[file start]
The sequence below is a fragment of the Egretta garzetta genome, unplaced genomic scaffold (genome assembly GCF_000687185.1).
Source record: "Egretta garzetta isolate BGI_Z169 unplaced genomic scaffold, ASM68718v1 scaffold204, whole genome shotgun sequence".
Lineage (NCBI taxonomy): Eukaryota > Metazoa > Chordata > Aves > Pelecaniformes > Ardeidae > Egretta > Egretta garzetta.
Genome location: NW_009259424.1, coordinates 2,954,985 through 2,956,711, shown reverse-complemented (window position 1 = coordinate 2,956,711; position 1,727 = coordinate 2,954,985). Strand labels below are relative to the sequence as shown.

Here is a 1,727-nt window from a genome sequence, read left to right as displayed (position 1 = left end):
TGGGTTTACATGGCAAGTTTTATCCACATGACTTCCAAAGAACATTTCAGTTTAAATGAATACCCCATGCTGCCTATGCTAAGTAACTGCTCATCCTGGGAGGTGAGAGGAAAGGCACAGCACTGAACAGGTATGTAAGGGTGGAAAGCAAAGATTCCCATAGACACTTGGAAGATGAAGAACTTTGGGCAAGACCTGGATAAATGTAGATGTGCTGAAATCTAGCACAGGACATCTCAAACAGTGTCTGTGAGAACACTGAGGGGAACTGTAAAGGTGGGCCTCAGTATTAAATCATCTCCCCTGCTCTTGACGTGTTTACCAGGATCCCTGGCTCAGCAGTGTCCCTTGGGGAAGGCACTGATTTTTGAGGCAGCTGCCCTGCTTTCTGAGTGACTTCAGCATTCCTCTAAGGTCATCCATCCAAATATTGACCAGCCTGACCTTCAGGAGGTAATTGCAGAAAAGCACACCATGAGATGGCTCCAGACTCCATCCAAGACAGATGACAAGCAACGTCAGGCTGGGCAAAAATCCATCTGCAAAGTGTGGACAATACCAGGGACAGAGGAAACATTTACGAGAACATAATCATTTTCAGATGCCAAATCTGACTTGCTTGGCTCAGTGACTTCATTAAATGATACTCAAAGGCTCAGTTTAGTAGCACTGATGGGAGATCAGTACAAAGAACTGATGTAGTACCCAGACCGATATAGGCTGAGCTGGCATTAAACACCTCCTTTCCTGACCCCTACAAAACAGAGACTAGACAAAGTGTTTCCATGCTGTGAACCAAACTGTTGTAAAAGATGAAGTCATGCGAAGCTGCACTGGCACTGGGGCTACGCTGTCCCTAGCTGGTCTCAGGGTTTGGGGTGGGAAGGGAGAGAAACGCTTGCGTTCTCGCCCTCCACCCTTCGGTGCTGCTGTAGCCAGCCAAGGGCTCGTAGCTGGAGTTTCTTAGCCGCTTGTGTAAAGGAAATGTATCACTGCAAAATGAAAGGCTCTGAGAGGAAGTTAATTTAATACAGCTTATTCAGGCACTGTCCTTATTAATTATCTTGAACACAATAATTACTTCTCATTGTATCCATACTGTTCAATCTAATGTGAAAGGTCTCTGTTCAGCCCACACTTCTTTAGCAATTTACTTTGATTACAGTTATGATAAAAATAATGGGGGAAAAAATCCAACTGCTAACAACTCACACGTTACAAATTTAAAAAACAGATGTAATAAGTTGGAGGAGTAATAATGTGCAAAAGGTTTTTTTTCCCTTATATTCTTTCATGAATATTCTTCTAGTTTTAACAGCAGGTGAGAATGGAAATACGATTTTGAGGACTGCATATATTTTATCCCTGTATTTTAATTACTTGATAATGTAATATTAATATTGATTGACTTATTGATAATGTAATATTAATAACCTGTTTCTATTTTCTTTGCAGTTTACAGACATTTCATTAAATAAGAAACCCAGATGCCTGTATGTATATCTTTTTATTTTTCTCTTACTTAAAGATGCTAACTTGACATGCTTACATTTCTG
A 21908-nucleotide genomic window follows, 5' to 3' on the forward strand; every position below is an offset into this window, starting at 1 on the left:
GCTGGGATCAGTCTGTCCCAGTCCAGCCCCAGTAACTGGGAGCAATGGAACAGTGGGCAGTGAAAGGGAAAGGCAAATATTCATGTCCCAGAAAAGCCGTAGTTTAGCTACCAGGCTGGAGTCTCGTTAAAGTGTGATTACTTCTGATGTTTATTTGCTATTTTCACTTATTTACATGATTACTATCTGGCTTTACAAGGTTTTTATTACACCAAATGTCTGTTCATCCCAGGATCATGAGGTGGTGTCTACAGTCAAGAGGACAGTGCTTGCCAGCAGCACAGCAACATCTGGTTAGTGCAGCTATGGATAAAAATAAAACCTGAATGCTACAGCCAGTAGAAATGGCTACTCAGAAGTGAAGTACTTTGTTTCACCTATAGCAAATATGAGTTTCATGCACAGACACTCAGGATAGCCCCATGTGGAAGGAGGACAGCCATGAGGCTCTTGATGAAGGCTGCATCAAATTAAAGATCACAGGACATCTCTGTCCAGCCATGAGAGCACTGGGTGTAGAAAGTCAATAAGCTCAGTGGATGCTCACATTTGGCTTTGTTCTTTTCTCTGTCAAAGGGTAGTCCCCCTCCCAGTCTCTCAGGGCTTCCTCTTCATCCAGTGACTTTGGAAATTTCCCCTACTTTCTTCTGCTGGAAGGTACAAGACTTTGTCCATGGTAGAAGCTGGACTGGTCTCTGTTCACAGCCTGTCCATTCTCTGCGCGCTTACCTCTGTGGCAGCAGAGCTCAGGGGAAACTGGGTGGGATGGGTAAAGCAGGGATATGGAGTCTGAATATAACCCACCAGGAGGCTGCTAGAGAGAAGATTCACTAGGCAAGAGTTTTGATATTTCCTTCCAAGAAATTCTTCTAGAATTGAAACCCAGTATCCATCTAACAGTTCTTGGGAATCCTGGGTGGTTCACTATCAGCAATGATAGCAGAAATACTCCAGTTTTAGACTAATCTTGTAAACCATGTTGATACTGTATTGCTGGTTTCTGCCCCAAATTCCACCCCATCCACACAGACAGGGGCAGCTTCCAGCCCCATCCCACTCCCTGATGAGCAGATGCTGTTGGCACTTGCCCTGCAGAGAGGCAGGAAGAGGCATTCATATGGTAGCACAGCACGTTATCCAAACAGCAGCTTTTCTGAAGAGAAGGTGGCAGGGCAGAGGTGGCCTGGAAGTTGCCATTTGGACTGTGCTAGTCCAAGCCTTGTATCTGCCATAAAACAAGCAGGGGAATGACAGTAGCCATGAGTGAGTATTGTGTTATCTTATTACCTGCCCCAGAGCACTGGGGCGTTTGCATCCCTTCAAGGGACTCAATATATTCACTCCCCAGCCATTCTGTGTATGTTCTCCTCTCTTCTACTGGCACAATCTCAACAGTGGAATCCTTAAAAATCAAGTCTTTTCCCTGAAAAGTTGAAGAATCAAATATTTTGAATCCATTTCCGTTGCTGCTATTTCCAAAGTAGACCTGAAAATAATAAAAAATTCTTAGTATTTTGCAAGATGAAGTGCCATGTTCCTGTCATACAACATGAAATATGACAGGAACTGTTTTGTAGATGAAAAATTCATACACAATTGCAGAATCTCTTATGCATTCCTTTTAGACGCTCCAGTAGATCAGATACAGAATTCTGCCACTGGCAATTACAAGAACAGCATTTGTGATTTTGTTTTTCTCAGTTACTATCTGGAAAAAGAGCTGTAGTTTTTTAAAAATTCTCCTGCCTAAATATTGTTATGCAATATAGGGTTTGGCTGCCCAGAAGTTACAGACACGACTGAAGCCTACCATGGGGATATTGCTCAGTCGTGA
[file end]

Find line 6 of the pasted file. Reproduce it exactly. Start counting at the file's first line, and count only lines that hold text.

TGGGTTTACATGGCAAGTTTTATCCACATGACTTCCAAAGAACATTTCAGTTTAAATGAATACCCCATGCTGCCTATGCTAAGTAACTGCTCATCCTGGGAGGTGAGAGGAAAGGCACAGCACTGAACAGGTATGTAAGGGTGGAAAGCAAAGATTCCCATAGACACTTGGAAGATGAAGAACTTTGGGCAAGACCTGGATAAATGTAGATGTGCTGAAATCTAGCACAGGACATCTCAAACAGTGTCTGTGAGAACACTGAGGGGAACTGTAAAGGTGGGCCTCAGTATTAAATCATCTCCCCTGCTCTTGACGTGTTTACCAGGATCCCTGGCTCAGCAGTGTCCCTTGGGGAAGGCACTGATTTTTGAGGCAGCTGCCCTGCTTTCTGAGTGACTTCAGCATTCCTCTAAGGTCATCCATCCAAATATTGACCAGCCTGACCTTCAGGAGGTAATTGCAGAAAAGCACACCATGAGATGGCTCCAGACTCCATCCAAGACAGATGACAAGCAACGTCAGGCTGGGCAAAAATCCATCTGCAAAGTGTGGACAATACCAGGGACAGAGGAAACATTTACGAGAACATAATCATTTTCAGATGCCAAATCTGACTTGCTTGGCTCAGTGACTTCATTAAATGATACTCAAAGGCTCAGTTTAGTAGCACTGATGGGAGATCAGTACAAAGAACTGATGTAGTACCCAGACCGATATAGGCTGAGCTGGCATTAAACACCTCCTTTCCTGACCCCTACAAAACAGAGACTAGACAAAGTGTTTCCATGCTGTGAACCAAACTGTTGTAAAAGATGAAGTCATGCGAAGCTGCACTGGCACTGGGGCTACGCTGTCCCTAGCTGGTCTCAGGGTTTGGGGTGGGAAGGGAGAGAAACGCTTGCGTTCTCGCCCTCCACCCTTCGGTGCTGCTGTAGCCAGCCAAGGGCTCGTAGCTGGAGTTTCTTAGCCGCTTGTGTAAAGGAAATGTATCACTGCAAAATGAAAGGCTCTGAGAGGAAGTTAATTTAATACAGCTTATTCAGGCACTGTCCTTATTAATTATCTTGAACACAATAATTACTTCTCATTGTATCCATACTGTTCAATCTAATGTGAAAGGTCTCTGTTCAGCCCACACTTCTTTAGCAATTTACTTTGATTACAGTTATGATAAAAATAATGGGGGAAAAAATCCAACTGCTAACAACTCACACGTTACAAATTTAAAAAACAGATGTAATAAGTTGGAGGAGTAATAATGTGCAAAAGGTTTTTTTTCCCTTATATTCTTTCATGAATATTCTTCTAGTTTTAACAGCAGGTGAGAATGGAAATACGATTTTGAGGACTGCATATATTTTATCCCTGTATTTTAATTACTTGATAATGTAATATTAATATTGATTGACTTATTGATAATGTAATATTAATAACCTGTTTCTATTTTCTTTGCAGTTTACAGACATTTCATTAAATAAGAAACCCAGATGCCTGTATGTATATCTTTTTATTTTTCTCTTACTTAAAGATGCTAACTTGACATGCTTACATTTCTG